Also, I'm calling it-- best use of the line "Sweet Christmas!" ever.


Daredevil. And speaking of Daredevil and the Punisher, let's talk about DD's sophomore outing on Netflix.

I adored the first season, and frankly it was almost impossible to top it. I'm sorry to say, this season is suffering a little by comparison, because the villains are simply not as compelling as the first season's Kingpin, or even Jessica Jones' Killgrave. But failure to clear an impossibly high bar isn't the same thing as out-and-out failure. It's still compelling television. I'm just not as interested in Elektra and the Punisher as I was in the first season's duel with the Kingpin. Moreover, the through-line of the television version of Daredevil seems to be what a huge mess Matt Murdock is making of his life, which is a little depressing.

That said, I have been a DD fan since way back in 1970, when I bought Daredevil Annual #3 off the stands at the age of nine, and given my forty-plus years of consuming Daredevil stories I am going to say with authority that the cast of this show is possibly the most perfect realization of Murdock, Nelson, and Page ever.

It's difficult to quantify, but somehow this show strikes me as a sort of synthesis of the best versions of these characters-- an alchemical combination that uses elements of Stan Lee, Frank Miller, and Mark Waid, and adds the considerable talents of the actors themselves. I just love the way the three of them play off each other, it really feels like the comics. Elden Henson as Foggy, in particular, is just brilliant-- he steals every scene he's in and is utterly believable as both Matt's best friend and as a guy who's getting really fed up with how dumb his best friend is being. (Speaking as a guy who's been on both ends of that exchange, it plays as very believable-- almost uncomfortably so.) The bottom line for me is that the Netflix corner of the Marvel Cinematic Universe -- seriously, is that what we're calling it now?-- is a remarkable body of sustained quality work, and a wonderful demonstration of how to do gripping superhero stories without destroying entire city blocks. Just, for God's sake, can we get someone to turn the lights on once in a while?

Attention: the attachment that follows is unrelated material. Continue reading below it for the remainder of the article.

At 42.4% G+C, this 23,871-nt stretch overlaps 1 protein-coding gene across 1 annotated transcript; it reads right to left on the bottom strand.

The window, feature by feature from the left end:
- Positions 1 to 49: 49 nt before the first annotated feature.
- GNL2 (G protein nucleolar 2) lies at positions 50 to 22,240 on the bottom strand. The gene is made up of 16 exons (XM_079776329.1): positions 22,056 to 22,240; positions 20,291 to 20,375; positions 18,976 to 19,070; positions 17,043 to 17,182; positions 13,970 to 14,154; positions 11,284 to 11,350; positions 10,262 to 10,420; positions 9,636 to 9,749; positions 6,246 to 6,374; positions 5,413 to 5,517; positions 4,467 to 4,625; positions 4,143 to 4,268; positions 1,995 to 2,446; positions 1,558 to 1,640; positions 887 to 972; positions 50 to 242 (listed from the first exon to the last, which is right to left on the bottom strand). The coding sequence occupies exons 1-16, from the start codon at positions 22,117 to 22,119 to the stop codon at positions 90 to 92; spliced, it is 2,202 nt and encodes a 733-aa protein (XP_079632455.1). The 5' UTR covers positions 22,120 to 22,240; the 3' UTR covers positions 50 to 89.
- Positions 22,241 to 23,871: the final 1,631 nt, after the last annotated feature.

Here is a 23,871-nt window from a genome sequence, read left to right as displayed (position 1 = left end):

Dark is fine, but sometimes it's so murky you literally can't tell what's going on. Apart from that, though, despite it suffering from a bit of a sophomore slump we still dug Daredevil season 2 a lot.


Legends of Tomorrow. Damn it, I want to love this show, and there is so much good stuff here. But it is often an exercise in frustration.

On the one hand, I really love the idea-- Rip Hunter recruits, esssentially, the JSA and a couple of Flash rogues to fight Vandal Savage at various key events throughout history. I love that they are willing to GO THERE and use all the obscure bits of DC lore, including Jonah Hex, Per Degaton, and Connor Hawke.

This was a show I would have killed for when I was a kid. Per Degaton in prime time? I mean, come on!

But on the other hand, it's an incoherent mess. The motivations rarely make sense, and no one seems terribly invested in working out a logical, internally-consistent theory of time travel. I'm the first guy to say don't sweat the small stuff when it comes to this sort of thing, but this is actually really goddam HUGE stuff, resulting in needle-scratch wait, what? moments that yank you right out of the story. At least once per episode the team encounters a problem that would be instantly solved if someone remembered, oh yeah, we have a time machine.

All that being said, I kind of love Caity Lotz's unapologetic badassery, and the way Captain Cold and Heat Wave are both crushing on her a little bit because of it.

Likewise, Victor Garber and Brandon Routh out-nerding each other is always entertaining.

So far that has been barely enough to keep us hanging in there. It's not quite as maddening as Gotham. But it's definitely a hot mess that needs some serious work. I can't in good conscience recommend it.


The Librarians. Of all the nerdy TV shows we were watching regularly, this is the one we missed the most, and were the most overjoyed to catch up on.

I am a huge unabashed fan of pretty much everything John Rogers has ever done, ranging from the Jaime Reyes Blue Beetle to Leverage to, yes, The Core. He understands pulp fiction and series fiction and most of all, how to set things up and pay them off, and I have yet to be disappointed by anything he's ever had a hand in. I'm a little surprised there hasn't been more fan buzz over The Librarians, because all the things that are wrong with Legends of Tomorrow? They are absolutely right with this show. The show's mythology is engaging and internally consistent. The stories are about playing for real stakes but at the same time are often fall-down funny. And for a book person, season 2's duel with "the Fictionals" is a joy. I'm still giggling over the (very well-spoken) Frankenstein monster's befuddlement at the idea fire should frighten him.

And the reveal of Moriarty, and his efforts to outthink the magical shackles that his Fictional existence has placed on him, is tremendous fun.

'Fun' is the word I keep coming back to. The show is just plain entertaining. The casting is wonderful. I always knew John Larroquette had exquisite comedic timing but I certainly wouldn't have expected the same of Rebecca Romjin. But she is right there with him.

All the other players are clearly having the time of their lives, as well. It's pretty much everything I want in a TV show. This is the swashbuckling adventure that Legends of Tomorrow wishes it could be, and if you haven't checked it out yet, you should.


And that's it, for the moment. Now that this column's wrapped up, I think I'm diving back in. I daresay there's more good stuff out there I haven't gotten to yet.

See you next week.